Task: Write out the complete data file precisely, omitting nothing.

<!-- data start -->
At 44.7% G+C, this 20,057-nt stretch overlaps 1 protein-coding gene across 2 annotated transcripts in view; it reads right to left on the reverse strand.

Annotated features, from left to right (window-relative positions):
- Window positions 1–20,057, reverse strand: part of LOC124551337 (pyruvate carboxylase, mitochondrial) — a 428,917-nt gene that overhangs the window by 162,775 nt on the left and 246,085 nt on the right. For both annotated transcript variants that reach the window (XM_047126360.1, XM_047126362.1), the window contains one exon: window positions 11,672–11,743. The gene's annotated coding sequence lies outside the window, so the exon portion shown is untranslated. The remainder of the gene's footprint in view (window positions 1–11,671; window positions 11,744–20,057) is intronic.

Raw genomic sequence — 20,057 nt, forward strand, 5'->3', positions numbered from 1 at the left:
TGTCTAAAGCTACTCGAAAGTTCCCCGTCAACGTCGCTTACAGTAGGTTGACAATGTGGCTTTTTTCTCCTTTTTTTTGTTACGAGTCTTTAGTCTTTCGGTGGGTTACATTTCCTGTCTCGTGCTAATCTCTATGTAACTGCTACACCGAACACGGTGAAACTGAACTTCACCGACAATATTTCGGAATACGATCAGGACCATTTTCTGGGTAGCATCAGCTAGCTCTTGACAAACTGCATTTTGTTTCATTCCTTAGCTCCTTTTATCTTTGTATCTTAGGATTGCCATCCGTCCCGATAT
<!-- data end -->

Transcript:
At 44.7% G+C, this 20,057-nt stretch overlaps 1 protein-coding gene across 2 annotated transcripts in view; it reads right to left on the reverse strand.

Annotated features, from left to right (window-relative positions):
- Window positions 1–20,057, reverse strand: part of LOC124551337 (pyruvate carboxylase, mitochondrial) — a 428,917-nt gene that overhangs the window by 162,775 nt on the left and 246,085 nt on the right. For both annotated transcript variants that reach the window (XM_047126360.1, XM_047126362.1), the window contains one exon: window positions 11,672–11,743. The gene's annotated coding sequence lies outside the window, so the exon portion shown is untranslated. The remainder of the gene's footprint in view (window positions 1–11,671; window positions 11,744–20,057) is intronic.

Raw genomic sequence — 20,057 nt, forward strand, 5'->3', positions numbered from 1 at the left:
TGTCTAAAGCTACTCGAAAGTTCCCCGTCAACGTCGCTTACAGTAGGTTGACAATGTGGCTTTTTTCTCCTTTTTTTTGTTACGAGTCTTTAGTCTTTCGGTGGGTTACATTTCCTGTCTCGTGCTAATCTCTATGTAACTGCTACACCGAACACGGTGAAACTGAACTTCACCGACAATATTTCGGAATACGATCAGGACCATTTTCTGGGTAGCATCAGCTAGCTCTTGACAAACTGCATTTTGTTTCATTCCTTAGCTCCTTTTATCTTTGTATCTTAGGATTGCCATCCGTCCCGATAT